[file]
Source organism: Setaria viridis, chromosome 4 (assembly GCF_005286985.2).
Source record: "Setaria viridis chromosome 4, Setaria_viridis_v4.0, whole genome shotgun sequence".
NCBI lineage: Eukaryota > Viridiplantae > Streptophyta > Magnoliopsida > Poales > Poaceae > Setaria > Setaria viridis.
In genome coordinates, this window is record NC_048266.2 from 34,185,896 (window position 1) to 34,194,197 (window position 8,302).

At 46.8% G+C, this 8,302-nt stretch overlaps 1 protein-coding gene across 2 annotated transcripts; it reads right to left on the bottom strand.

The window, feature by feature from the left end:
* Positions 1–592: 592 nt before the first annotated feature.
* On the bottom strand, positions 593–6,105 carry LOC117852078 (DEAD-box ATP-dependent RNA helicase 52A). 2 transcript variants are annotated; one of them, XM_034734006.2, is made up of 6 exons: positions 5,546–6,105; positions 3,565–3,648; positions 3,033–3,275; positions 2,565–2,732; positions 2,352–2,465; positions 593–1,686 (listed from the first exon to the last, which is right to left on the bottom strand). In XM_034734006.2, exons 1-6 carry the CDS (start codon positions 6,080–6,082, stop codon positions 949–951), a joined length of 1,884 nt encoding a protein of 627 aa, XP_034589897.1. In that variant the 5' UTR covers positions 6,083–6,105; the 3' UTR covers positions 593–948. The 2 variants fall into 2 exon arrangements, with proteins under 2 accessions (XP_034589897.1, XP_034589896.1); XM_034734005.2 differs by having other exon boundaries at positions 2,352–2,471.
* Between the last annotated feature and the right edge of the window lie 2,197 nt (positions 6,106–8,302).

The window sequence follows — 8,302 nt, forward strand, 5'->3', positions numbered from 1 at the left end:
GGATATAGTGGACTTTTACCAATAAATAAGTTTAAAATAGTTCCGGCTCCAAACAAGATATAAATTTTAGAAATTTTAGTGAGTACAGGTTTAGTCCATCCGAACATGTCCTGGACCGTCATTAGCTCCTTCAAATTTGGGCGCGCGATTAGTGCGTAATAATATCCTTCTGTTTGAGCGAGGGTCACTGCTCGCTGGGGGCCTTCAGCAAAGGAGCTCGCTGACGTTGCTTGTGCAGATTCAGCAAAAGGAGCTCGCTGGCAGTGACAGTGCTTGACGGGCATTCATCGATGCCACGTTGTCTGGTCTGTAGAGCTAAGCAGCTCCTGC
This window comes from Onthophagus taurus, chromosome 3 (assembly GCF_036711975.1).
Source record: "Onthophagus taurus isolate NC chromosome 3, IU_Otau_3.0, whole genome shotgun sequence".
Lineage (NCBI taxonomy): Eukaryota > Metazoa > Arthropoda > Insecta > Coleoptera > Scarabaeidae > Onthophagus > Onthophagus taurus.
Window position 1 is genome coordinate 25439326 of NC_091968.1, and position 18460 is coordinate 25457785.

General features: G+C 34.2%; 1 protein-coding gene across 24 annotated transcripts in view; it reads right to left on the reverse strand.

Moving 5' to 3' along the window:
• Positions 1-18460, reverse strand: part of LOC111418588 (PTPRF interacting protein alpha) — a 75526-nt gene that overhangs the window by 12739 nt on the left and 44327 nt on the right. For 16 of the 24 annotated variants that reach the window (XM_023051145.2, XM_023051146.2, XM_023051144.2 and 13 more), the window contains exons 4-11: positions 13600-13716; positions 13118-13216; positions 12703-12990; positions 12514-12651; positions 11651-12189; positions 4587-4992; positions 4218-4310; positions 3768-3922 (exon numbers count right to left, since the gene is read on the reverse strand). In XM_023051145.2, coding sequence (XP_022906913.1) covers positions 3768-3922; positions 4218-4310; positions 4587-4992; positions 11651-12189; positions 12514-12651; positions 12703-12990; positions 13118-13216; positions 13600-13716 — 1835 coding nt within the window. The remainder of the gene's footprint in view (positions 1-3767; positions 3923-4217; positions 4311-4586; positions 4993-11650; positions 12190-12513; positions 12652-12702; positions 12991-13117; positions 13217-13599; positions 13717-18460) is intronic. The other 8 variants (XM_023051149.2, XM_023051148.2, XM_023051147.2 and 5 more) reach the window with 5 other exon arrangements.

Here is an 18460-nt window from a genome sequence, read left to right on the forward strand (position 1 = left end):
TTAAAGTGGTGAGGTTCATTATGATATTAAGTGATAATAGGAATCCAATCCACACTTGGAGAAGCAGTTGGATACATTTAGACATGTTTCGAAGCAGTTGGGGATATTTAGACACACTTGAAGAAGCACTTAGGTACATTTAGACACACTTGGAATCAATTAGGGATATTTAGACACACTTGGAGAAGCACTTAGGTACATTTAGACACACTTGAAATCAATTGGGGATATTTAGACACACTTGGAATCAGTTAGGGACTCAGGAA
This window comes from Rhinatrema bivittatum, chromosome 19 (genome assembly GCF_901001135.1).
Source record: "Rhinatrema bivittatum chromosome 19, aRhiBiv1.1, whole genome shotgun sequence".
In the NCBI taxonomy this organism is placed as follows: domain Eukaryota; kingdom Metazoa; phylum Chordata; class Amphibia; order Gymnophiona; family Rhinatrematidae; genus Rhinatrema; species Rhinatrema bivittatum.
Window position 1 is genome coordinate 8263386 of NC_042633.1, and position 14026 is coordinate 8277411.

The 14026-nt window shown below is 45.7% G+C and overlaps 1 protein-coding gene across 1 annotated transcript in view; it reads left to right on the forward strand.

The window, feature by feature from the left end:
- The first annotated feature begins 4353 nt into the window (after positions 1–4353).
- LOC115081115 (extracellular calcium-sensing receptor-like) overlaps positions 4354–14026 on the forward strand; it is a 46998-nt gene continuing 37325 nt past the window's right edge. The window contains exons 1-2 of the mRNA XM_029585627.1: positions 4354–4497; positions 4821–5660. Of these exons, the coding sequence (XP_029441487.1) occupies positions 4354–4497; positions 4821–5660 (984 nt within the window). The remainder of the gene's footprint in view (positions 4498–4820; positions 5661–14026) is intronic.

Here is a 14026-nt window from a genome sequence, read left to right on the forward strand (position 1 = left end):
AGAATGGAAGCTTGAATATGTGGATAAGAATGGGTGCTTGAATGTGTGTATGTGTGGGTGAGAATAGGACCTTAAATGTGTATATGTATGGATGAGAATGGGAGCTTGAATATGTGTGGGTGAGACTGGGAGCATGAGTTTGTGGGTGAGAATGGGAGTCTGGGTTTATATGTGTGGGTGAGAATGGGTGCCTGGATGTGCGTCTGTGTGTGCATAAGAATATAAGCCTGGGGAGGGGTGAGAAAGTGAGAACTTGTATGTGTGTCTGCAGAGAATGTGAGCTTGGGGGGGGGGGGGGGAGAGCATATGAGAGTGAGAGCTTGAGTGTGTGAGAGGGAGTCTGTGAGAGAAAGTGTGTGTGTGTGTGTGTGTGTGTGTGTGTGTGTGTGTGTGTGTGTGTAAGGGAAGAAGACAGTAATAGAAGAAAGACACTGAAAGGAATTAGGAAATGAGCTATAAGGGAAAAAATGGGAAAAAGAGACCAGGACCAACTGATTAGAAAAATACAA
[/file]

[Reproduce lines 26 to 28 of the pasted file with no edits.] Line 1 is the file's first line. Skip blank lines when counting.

The window, feature by feature from the left end:
- The first annotated feature begins 4353 nt into the window (after positions 1–4353).
- LOC115081115 (extracellular calcium-sensing receptor-like) overlaps positions 4354–14026 on the forward strand; it is a 46998-nt gene continuing 37325 nt past the window's right edge. The window contains exons 1-2 of the mRNA XM_029585627.1: positions 4354–4497; positions 4821–5660. Of these exons, the coding sequence (XP_029441487.1) occupies positions 4354–4497; positions 4821–5660 (984 nt within the window). The remainder of the gene's footprint in view (positions 4498–4820; positions 5661–14026) is intronic.